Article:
Arrow-right Camera
The Spokesman-Review Newspaper

The Spokesman-Review Newspaper The Spokesman-Review

Spokane, Washington  Est. May 19, 1883
Clear Night 10° Clear
News >  Nation/World

Zelenskyy urges Ukrainians to remain unified

Jan. 22, 2023 Updated Sun., Jan. 22, 2023 at 5:49 p.m.

By Matthew Mpoke Bigg New York Times

With winter conditions bogging down military troops and leaving both sides looking ahead to spring offensives, Ukrainian President Volodymyr Zelenskyy on Sunday called on Ukrainians from all regions to remain unified.

His comments came in a speech marking Unity Day, a holiday created to commemorate events that took place more than a century ago — and one whose meaning has acquired added poignancy in the wake of the Russian invasion.

The day marks a 1919 treaty signed in Kyiv to unite republics in Ukraine and western Ukraine into a single independent state, and since Russian forces rolled across the border in late February, Zelenskyy noted, many Ukrainian fighters have found themselves defending their homeland far from their actual homes.

“We are all together, no matter where we were born and where we grew up,” he said. “Say today: I will defend my Ukraine. My unity.”

For Zelenskyy, soaring rhetoric has become a critical tool both at home and abroad as he tries to set the war in the context of global democratic values and galvanize public opinion. On Sunday, he met with former British Prime Minister Boris Johnson, who helped rally support for Ukraine early in the conflict.

But his speech came just days after Ukraine suffered a setback in its campaign for more Western military support.

Ukraine had been hoping to secure an influx of German-made Leopard 2 tanks from its European allies, but Western military officials meeting in Germany said Friday that they had failed to reach an agreement.

To date, Germany has refused to send Leopards from its own stock or give its formal approval to other countries such as Poland that have them to export the tanks to Ukraine. But it has said it plans to begin training Ukrainians in their use, and on Sunday, Polish military officials said they would do the same.

Some military officials have been looking for signals from Germany that it might acquiesce to the tanks’ being transferred, even if it withholds formal approval. In an interview on French television on Sunday, German Foreign Minister Annalena Baerbock suggested that her government would not object if the Poles sent them.

And Sunday, the new chair of the House Foreign Affairs Committee, Rep. Michael McCaul, R-Texas, argued on ABC’s “This Week” that the United States should send at least one M1 Abrams — its best tank — to Ukraine to persuade Germany to greenlight the Leopards.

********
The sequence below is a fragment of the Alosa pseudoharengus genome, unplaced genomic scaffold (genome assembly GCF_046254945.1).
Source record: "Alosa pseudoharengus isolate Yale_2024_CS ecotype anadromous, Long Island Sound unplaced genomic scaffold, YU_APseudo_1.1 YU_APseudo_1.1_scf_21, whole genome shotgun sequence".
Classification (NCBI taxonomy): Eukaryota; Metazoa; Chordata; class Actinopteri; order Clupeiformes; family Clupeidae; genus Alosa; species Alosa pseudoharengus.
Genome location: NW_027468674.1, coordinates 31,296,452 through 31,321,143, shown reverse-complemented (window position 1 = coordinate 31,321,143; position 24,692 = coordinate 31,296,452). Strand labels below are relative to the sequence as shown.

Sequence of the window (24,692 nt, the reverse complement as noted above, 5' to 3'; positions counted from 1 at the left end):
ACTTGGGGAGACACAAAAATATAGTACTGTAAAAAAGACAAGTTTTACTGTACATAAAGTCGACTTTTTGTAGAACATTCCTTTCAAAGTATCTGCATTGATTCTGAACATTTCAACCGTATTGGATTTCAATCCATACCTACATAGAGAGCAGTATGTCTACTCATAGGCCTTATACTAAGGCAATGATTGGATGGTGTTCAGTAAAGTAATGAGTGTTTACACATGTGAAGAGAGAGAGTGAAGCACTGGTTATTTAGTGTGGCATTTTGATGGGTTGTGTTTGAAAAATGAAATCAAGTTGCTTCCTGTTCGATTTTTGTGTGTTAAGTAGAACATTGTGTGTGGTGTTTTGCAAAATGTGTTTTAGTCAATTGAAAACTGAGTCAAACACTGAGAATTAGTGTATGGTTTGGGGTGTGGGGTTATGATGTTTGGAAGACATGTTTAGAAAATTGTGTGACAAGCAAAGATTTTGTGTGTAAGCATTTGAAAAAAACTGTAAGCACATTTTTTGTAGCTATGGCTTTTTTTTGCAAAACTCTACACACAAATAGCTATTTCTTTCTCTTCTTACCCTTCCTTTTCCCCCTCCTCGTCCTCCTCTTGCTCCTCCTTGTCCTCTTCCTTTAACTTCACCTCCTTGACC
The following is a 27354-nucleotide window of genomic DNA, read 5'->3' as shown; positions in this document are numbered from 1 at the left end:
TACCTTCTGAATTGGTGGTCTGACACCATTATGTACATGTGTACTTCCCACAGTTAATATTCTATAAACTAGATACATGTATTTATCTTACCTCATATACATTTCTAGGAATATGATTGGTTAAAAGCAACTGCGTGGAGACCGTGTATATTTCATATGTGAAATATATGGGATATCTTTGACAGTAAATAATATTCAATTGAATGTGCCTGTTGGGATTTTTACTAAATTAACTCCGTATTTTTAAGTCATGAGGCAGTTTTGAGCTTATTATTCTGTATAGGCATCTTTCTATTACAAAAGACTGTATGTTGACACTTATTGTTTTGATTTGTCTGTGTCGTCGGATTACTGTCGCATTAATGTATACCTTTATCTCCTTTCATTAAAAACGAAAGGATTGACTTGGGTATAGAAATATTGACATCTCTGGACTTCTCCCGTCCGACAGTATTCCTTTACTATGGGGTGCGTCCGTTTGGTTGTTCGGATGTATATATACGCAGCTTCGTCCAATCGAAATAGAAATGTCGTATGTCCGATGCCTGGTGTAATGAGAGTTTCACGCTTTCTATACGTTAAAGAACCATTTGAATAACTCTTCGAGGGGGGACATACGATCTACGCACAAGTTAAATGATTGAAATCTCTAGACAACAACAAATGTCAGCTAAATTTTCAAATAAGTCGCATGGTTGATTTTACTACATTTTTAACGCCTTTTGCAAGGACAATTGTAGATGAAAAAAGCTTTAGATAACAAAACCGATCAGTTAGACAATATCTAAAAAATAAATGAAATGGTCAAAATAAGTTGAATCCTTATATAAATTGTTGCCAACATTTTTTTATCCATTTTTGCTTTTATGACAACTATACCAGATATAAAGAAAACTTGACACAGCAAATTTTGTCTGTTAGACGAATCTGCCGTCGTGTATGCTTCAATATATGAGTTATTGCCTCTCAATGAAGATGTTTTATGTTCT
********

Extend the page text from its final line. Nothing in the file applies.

“What I hear is that Germany is waiting for us to take the lead,” McCaul said.

Since winter has set in, neither Moscow nor Kyiv has made major battlefield gains, although the Russian military authorities say they have taken territory around the city of Bakhmut, in eastern Ukraine, which they have been attempting for months to encircle and then capture amid some of the fiercest fighting of the war.

The slowdown in the pace of territorial change followed gains by Ukrainian forces in the fall in the south and northeast of the country that shifted momentum in the war in their favor.

Ukraine’s deputy intelligence chief said Sunday in an interview with a Ukrainian news website that the next few months would most likely be decisive.

“When the spring and early summer are behind us, perhaps we can begin to talk about the end of the war,” said the official, Vadym Skibitsky. His comment echoed the view of Ukrainian military officials and military analysts that a new phase of the war is approaching.

Even with the lack of recent progress by either side, civilians are still paying a rising toll.

Authorities in Sumy, a region of northern Ukraine, said Sunday that Russian forces across the border had fired dozens of shells at the village of Esman a day earlier, damaging dozens of houses and wounding a 17-year-old boy.

In Mykolaiv province, in southern Ukraine, a car ran over a land mine Saturday, authorities there said, wounding four people, including a baby.

And Russian forces fired heavy artillery at the Nikopol district in Dnipropetrovsk province, Valentyn Reznichenko, head of the regional military administration, said on the Telegram social messaging app.

One focus of the next phase of fighting may be Zaporizhzhia, a region of southern Ukraine that Russia illegally annexed in October.

In recent weeks, military experts say, both sides have reinforced their positions in the regions, including near the town of Orikhiv, which for months has been shelled by Russian forces.

Lt. Gen. Igor Konashenkov, a spokesperson for Russia’s defense ministry, said Sunday that Russian forces had secured a more advantageous position in the province over the past day. There was no independent confirmation of his claims, which were reported by the Tass state news agency.

Col. Yevhen Yerin, a spokesperson for the Ukrainian defense forces, said on national television that small groups of Russian soldiers had attacked Ukrainian positions in Zaporizhzhia but that there had not been large-scale fighting.

This article originally appeared in The New York Times.

The Spokesman-Review Newspaper

Local journalism is essential.

Give directly to The Spokesman-Review's Northwest Passages community forums series -- which helps to offset the costs of several reporter and editor positions at the newspaper -- by using the easy options below. Gifts processed in this system are not tax deductible, but are predominately used to help meet the local financial requirements needed to receive national matching-grant funds.

Active Person

Subscribe now to get breaking news alerts in your email inbox

Get breaking news delivered to your inbox as it happens.